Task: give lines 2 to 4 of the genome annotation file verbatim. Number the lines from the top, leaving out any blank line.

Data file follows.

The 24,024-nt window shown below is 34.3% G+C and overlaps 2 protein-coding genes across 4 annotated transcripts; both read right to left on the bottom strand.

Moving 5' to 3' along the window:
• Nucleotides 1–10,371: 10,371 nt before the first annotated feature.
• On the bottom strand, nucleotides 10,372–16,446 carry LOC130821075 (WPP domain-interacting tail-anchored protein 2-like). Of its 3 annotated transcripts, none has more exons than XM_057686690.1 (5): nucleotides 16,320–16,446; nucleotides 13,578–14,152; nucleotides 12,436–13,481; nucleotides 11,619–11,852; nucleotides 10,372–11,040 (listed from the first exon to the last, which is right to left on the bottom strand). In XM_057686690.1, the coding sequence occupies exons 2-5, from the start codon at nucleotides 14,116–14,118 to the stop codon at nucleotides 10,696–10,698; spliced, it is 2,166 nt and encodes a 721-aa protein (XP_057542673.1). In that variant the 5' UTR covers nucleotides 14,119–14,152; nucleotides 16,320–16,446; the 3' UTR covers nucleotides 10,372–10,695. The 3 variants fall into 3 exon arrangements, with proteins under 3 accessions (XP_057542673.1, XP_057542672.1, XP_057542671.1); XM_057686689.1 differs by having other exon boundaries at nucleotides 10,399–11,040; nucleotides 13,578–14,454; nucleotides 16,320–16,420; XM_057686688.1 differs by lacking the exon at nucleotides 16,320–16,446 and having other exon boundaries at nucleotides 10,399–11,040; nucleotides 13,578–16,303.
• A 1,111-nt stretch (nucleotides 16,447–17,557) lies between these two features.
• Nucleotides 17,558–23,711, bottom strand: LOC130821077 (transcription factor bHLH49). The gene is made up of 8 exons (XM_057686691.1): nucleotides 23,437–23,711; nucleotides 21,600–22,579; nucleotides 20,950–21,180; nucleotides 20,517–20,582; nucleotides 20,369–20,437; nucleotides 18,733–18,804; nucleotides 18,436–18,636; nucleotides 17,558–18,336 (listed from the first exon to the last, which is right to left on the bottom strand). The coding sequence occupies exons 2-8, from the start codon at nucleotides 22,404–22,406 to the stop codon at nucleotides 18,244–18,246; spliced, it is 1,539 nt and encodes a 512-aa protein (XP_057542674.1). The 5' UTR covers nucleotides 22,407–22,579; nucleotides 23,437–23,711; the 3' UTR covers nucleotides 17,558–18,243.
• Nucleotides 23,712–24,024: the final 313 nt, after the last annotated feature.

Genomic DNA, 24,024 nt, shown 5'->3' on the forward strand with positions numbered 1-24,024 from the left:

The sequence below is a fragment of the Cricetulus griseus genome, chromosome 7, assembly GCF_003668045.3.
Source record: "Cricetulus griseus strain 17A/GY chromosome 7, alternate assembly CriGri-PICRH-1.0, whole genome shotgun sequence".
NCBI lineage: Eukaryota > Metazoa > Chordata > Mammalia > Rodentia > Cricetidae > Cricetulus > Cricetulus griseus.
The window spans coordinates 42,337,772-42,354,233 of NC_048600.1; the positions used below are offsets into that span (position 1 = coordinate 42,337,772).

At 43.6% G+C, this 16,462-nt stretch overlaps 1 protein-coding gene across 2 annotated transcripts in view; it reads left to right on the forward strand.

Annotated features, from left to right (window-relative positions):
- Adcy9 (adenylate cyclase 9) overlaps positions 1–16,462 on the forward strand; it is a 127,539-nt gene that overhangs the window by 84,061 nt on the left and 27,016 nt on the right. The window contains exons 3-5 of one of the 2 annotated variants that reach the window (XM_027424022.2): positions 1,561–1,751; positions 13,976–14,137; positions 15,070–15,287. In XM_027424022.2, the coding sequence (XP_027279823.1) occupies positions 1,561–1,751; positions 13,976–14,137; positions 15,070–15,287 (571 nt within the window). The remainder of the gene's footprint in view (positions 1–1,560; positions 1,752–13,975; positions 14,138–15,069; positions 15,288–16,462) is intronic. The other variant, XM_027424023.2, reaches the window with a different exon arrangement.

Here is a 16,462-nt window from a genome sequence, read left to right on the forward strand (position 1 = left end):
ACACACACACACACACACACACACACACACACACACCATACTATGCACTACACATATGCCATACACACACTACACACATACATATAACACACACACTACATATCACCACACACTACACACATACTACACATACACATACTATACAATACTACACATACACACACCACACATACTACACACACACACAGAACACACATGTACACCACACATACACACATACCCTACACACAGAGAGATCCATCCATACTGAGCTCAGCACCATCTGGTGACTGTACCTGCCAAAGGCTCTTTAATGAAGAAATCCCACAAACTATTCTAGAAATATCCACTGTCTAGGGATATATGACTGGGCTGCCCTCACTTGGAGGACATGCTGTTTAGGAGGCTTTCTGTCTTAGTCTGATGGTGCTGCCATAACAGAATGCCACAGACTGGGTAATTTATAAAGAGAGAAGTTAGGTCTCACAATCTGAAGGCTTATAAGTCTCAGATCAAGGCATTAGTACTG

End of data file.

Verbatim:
Moving 5' to 3' along the window:
• Nucleotides 1–10,371: 10,371 nt before the first annotated feature.
• On the bottom strand, nucleotides 10,372–16,446 carry LOC130821075 (WPP domain-interacting tail-anchored protein 2-like). Of its 3 annotated transcripts, none has more exons than XM_057686690.1 (5): nucleotides 16,320–16,446; nucleotides 13,578–14,152; nucleotides 12,436–13,481; nucleotides 11,619–11,852; nucleotides 10,372–11,040 (listed from the first exon to the last, which is right to left on the bottom strand). In XM_057686690.1, the coding sequence occupies exons 2-5, from the start codon at nucleotides 14,116–14,118 to the stop codon at nucleotides 10,696–10,698; spliced, it is 2,166 nt and encodes a 721-aa protein (XP_057542673.1). In that variant the 5' UTR covers nucleotides 14,119–14,152; nucleotides 16,320–16,446; the 3' UTR covers nucleotides 10,372–10,695. The 3 variants fall into 3 exon arrangements, with proteins under 3 accessions (XP_057542673.1, XP_057542672.1, XP_057542671.1); XM_057686689.1 differs by having other exon boundaries at nucleotides 10,399–11,040; nucleotides 13,578–14,454; nucleotides 16,320–16,420; XM_057686688.1 differs by lacking the exon at nucleotides 16,320–16,446 and having other exon boundaries at nucleotides 10,399–11,040; nucleotides 13,578–16,303.